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Democrats aim to give Bolton boot

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WASHINGTON — Senate Democrats began flexing their muscles Thursday, bluntly telling President Bush that his renomination of U.N. Ambassador John Bolton was "going nowhere."

Bolton's recess appointment expires in January, and the new Democratic-controlled Senate would have to confirm him if he is to stay on the job.

"I never saw a real enthusiasm on the Republican side to begin with. There's none on our side," said Sen. Joseph Biden, D-Del., the next chairman of the Senate Foreign Relations Committee.

Added a Democratic leadership source: "We're not going to let him through."

But Bush could give Bolton a different job and assign him to the United Nations.

Democrats will likely be much more accommodating to Robert Gates, President Bush's pick to head the Pentagon.

Sen. Carl Levin, D-Mich., incoming Armed Services Committee chairman, supports starting Gates' confirmation hearings later this year.

Once Democrats assume majority control in January, key committees will get new chairmen. Here's a look at some of those committees and the issues before them:

Homeland Security: Sen. Joseph Lieberman, I-Conn., lost the 2006 Democratic primary to millionaire businessman Ned Lamont, who criticized Lieberman's support of the war in Iraq. But Lieberman won the election as an independent and has pledged to align himself with Democrats. He'll oversee legislation on anti-terror efforts and funding.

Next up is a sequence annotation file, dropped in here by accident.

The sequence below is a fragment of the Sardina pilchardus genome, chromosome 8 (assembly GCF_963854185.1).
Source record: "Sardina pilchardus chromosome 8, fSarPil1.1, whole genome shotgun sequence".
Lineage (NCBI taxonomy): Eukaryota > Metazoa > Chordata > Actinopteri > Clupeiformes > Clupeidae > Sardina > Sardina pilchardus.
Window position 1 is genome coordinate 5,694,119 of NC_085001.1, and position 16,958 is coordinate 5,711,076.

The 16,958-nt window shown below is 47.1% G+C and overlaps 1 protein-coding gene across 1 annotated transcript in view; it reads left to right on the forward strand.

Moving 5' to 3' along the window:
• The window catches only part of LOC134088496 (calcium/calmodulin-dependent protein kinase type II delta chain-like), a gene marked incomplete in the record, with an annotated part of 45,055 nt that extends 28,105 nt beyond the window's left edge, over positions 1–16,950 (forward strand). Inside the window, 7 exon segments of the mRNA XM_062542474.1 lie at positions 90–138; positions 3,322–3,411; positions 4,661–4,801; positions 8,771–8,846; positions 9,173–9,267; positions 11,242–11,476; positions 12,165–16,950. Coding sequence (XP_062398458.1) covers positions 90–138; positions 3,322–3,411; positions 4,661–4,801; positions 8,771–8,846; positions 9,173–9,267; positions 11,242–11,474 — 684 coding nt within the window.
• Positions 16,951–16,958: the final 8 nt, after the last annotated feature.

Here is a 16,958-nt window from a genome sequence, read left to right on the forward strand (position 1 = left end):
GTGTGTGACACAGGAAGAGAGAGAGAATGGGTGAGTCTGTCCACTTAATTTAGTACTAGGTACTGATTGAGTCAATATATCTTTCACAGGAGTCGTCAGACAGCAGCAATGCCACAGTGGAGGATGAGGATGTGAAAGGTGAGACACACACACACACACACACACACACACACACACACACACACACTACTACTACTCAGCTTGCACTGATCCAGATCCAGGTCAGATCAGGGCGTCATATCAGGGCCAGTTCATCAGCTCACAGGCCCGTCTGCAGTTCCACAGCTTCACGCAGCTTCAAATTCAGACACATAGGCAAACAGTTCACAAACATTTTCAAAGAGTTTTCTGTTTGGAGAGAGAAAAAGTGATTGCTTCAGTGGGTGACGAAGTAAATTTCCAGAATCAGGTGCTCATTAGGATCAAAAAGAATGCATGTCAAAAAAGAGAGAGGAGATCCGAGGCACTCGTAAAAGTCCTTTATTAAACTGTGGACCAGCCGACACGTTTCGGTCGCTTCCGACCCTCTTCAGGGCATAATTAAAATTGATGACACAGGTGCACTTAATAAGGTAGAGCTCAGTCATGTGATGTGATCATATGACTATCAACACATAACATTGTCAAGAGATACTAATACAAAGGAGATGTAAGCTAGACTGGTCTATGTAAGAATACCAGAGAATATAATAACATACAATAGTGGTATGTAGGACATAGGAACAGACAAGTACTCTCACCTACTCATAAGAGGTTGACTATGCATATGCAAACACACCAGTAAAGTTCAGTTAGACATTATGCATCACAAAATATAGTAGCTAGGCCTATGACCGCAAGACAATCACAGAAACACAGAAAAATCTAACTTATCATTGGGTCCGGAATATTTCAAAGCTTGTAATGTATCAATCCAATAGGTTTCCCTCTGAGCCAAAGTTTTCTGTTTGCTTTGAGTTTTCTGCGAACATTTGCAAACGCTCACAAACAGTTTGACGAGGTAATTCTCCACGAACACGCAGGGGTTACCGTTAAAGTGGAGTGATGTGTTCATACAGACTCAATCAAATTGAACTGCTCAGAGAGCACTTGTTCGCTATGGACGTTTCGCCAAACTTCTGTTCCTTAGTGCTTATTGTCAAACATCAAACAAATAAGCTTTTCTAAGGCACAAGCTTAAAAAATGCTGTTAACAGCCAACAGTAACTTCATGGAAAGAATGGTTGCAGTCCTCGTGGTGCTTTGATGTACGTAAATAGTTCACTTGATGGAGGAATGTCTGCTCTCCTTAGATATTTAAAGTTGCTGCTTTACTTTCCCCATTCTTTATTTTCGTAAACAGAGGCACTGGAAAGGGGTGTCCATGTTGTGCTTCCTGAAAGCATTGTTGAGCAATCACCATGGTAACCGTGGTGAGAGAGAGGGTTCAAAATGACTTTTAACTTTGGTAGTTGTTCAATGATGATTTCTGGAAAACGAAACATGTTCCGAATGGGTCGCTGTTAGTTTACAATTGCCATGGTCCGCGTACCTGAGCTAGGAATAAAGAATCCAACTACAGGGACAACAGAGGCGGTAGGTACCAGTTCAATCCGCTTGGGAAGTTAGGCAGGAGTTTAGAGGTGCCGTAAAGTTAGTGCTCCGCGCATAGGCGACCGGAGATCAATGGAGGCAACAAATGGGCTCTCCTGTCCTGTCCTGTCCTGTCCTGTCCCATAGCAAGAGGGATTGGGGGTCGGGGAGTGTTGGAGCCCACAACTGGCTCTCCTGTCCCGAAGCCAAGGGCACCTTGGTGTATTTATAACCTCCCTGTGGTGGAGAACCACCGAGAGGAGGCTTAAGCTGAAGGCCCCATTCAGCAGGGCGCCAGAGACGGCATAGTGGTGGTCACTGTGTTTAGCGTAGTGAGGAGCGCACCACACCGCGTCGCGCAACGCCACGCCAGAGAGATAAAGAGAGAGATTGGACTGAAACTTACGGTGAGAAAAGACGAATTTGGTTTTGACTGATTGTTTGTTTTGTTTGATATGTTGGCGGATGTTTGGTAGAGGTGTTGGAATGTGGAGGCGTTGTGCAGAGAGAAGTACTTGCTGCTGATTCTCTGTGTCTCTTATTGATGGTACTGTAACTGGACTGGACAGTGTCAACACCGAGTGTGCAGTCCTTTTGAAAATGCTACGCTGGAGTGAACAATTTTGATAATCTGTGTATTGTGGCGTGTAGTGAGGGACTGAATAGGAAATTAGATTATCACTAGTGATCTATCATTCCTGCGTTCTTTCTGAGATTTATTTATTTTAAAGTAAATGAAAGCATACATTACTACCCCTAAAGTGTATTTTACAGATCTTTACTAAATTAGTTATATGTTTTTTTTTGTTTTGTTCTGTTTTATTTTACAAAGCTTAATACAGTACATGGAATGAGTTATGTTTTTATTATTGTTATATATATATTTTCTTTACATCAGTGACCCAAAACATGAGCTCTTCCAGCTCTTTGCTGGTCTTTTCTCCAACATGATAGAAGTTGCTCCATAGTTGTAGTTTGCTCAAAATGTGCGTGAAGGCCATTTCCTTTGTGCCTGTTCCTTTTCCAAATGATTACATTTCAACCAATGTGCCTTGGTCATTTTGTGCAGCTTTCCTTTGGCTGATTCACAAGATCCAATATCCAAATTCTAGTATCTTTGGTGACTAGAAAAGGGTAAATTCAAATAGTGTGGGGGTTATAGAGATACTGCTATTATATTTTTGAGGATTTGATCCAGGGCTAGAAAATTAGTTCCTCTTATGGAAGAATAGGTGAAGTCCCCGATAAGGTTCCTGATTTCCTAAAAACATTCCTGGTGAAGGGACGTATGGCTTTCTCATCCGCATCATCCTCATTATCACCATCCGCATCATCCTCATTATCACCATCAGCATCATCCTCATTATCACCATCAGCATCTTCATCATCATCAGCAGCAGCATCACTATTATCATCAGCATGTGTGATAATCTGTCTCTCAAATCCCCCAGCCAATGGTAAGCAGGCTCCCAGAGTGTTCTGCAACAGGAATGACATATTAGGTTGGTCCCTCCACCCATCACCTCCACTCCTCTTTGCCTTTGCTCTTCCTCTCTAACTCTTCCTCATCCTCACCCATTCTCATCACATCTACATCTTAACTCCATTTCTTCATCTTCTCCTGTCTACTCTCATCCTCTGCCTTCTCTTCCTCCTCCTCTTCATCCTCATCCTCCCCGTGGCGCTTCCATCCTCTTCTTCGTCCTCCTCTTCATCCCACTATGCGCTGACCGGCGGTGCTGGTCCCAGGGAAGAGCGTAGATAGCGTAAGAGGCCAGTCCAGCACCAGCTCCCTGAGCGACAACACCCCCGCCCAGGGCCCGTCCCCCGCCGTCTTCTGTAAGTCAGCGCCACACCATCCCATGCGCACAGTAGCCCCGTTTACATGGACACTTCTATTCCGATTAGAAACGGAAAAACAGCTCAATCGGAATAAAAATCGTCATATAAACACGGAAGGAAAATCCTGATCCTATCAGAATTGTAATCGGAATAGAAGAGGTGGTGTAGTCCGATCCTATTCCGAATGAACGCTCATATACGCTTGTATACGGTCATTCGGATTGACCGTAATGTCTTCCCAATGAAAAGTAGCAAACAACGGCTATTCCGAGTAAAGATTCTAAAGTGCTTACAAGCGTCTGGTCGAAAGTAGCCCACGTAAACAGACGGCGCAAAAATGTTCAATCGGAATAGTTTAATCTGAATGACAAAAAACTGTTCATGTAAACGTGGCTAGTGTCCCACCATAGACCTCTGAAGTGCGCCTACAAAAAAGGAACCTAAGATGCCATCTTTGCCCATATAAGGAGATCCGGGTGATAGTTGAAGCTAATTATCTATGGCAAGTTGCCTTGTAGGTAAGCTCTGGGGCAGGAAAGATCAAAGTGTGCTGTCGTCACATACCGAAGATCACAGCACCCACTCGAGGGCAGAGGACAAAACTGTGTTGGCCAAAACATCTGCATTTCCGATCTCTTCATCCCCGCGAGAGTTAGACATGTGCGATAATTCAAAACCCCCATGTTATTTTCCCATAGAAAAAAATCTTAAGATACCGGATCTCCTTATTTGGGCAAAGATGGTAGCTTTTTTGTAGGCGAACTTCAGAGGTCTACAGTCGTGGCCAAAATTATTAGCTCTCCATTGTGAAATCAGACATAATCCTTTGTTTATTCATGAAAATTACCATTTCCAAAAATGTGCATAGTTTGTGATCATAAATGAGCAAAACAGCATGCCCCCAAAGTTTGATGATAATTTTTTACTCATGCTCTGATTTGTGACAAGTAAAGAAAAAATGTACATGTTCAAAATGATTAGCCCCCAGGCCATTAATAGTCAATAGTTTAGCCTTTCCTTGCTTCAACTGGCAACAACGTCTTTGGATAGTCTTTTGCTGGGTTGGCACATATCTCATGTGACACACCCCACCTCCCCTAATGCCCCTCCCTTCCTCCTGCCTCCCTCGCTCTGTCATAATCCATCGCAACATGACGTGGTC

Judiciary: Sen. Patrick Leahy of Vermont will put immigration reform, Bush's judicial nominations and domestic surveillance programs atop his agenda.

Foreign relations: Biden's panel will focus on hot spots such as Iraq, nuclear-armed North Korea and Iran and the Israeli-Palestinian conflict.

Armed services: Levin, a leading critic of the Iraq war, will make that conflict his panel's top priority, along with Afghanistan. In June, Levin led an unsuccessful effort to pass a nonbinding proposal urging Bush to begin withdrawal of troops from Iraq by the end of the year.

Appropriations: Robert Byrd of West Virginia is blasted by critics as the king of pork-barrel politics. Byrd will face calls to do away with pork and set spending limits.

Health, education and labor: Sen. Edward Kennedy of Massachusetts once stood with Bush on the No Child Left Behind reform bill, but they've since been at odds over it.

Intelligence: Sen. Jay Rockefeller of West Virginia will be urged by Democrats to finish the probe of the Bush administration's alleged twisting of pre-war Iraq intelligence before the 2003 invasion.

Finance: Max Baucus of Montana will take up Democrats' call to roll back Bush administration tax breaks for big oil and the richest Americans.

Special committee on aging: Sen. Herb Kohl of Wisconsin may try to fix Bush's prescription drug benefit formula, which has vexed seniors.